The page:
The Los Angeles Fire Department held a news conference Friday about the incident in what they say was an effort to be transparent with the public. Dispatch was inundated with calls about the emergency on Sunday, but they said several callers gave the wrong address.
The correct address was the soccer field at Wilmington Middle School where 16-year-old Jesus Alfonso Zambrano had collapsed. The Lakewood High School junior complained he wasn't feeling well before he fainted.
"As soon as that happened, I dialed 911 to try and get somebody, or at least to try and get somebody to help me over the phone as well," said Zambrano's coach, Nelson Rivas.
Rivas called 911 at 3:07 p.m."I told them that we were at Wilmington Middle School," Rivas said.
Crews didn't arrive until 3:23 p.m. -- 15 minutes after the call was placed and more than double the average response time.
Fire crews were originally dispatched so far from the school that a separate group had to be dispatched once they got the correct address.
"This was not an issue of resources not being available, this was an unfortunate incident where resources were dispatched to the wrong location," said Los Angeles Fire Deputy Chief David Yamahata.
Fire officials admit they were almost immediately told Zambrano was at Wilmington Middle School. If you simply type that into Google, you get a response within seconds. Investigators are now looking at whether any dispatchers even tried that.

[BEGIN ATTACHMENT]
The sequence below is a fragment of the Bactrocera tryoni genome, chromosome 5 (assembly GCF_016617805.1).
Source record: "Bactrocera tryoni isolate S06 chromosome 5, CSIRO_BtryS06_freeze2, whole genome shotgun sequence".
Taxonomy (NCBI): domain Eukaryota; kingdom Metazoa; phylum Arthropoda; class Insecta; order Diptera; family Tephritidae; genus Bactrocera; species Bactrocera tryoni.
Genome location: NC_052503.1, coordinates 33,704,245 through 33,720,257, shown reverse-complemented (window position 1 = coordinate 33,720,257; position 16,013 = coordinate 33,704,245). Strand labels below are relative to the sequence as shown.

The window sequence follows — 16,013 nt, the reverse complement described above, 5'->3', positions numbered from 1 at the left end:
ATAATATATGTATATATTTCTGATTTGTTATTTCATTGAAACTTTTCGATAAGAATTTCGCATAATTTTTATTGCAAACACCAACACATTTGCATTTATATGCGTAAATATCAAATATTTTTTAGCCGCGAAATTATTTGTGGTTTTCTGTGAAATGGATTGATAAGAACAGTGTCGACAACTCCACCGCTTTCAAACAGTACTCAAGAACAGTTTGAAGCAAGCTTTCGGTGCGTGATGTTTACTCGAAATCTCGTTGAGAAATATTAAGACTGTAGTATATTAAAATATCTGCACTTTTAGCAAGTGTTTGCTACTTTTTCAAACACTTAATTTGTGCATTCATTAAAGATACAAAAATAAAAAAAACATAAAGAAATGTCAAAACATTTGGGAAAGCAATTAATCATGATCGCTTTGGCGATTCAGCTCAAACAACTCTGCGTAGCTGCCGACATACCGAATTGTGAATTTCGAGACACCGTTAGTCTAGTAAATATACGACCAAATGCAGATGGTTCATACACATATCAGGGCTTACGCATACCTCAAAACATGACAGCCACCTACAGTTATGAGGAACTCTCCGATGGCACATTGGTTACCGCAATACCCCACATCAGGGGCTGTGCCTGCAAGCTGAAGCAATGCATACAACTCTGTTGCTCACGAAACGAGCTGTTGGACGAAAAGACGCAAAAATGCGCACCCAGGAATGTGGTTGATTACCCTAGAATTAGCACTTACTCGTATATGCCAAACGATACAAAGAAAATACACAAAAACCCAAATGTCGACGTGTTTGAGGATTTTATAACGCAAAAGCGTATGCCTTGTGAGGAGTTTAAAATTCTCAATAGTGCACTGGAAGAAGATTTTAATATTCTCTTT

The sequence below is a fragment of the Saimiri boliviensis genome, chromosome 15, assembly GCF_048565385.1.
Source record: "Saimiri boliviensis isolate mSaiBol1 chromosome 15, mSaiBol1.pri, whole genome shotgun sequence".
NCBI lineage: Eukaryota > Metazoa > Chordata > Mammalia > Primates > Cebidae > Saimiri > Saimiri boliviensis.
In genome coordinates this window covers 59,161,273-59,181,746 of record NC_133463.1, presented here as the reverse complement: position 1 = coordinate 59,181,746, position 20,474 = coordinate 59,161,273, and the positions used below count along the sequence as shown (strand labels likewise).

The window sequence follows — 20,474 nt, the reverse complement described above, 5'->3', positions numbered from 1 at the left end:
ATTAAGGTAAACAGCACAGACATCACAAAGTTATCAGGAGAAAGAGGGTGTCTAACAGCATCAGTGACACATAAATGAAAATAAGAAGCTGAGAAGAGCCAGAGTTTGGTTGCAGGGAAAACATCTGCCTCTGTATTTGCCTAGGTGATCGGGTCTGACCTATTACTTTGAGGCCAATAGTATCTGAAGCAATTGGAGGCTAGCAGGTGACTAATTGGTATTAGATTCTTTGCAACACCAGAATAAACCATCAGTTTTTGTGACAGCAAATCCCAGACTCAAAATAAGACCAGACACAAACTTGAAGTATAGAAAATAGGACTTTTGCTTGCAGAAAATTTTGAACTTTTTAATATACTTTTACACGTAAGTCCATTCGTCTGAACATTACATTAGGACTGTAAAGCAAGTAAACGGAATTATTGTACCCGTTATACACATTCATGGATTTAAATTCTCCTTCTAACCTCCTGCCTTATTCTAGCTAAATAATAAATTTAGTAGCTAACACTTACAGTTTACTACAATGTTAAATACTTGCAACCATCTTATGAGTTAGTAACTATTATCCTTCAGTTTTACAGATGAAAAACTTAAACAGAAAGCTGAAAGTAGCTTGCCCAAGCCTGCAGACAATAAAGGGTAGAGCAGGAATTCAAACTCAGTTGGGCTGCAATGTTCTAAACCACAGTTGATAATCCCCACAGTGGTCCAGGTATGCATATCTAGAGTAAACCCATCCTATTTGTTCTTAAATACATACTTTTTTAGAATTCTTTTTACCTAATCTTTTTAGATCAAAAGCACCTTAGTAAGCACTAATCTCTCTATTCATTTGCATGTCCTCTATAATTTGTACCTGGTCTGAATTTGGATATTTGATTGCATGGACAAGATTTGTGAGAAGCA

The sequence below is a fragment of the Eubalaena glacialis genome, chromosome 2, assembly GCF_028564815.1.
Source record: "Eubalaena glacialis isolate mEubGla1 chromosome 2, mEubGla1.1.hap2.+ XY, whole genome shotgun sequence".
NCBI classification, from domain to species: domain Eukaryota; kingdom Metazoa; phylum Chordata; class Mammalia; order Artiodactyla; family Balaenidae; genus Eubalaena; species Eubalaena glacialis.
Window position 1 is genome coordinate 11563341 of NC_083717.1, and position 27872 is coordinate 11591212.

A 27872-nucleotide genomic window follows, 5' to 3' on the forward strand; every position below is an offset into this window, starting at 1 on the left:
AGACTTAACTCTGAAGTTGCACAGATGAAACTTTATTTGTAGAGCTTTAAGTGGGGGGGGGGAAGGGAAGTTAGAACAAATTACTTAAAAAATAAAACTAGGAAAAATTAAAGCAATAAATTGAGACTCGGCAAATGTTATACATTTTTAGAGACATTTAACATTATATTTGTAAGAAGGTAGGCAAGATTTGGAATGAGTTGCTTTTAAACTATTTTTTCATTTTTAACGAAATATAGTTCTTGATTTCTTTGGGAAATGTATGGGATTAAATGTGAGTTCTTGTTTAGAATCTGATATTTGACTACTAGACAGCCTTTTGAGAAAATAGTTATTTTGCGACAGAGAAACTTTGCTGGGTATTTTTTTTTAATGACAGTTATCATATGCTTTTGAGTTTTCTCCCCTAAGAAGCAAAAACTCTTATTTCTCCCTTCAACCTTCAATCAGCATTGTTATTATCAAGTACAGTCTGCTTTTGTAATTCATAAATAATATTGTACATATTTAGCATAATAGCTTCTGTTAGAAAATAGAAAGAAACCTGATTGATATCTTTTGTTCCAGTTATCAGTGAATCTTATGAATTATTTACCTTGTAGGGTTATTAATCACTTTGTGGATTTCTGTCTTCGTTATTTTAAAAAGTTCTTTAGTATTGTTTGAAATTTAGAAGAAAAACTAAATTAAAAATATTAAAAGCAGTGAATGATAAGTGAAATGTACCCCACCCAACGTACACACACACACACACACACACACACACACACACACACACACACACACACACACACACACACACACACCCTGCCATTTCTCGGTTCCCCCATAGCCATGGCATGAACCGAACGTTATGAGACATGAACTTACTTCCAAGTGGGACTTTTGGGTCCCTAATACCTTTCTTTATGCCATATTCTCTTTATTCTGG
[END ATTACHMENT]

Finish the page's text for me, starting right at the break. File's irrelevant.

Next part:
Fire officials are now reexamining their response policies.
"When folks are calling in to 911, there's a tremendous challenge," said Los Angeles Fire Battalion Chief Armando Hogan. "...What we're looking at in this case is: what can we do better to not only educate the public when they call in, but more importantly, where are we when we're making those phone calls?"
The coroner has not yet released an official cause of death. The fire department says they will eventually release the 911 calls with the incorrect addresses and along with more information about treating of the patient, but only after their investigation is completed.
In the meantime, Zambrano's father believes his son would be alive today if rescuers arrived earlier. The boy's family is now gathering nightly to mourn his loss.
"We just basically felt helpless," said Rivas. "Those 15, 17 minutes felt like an eternity for us."
The family is considering hiring a lawyer and pursuing legal remedies.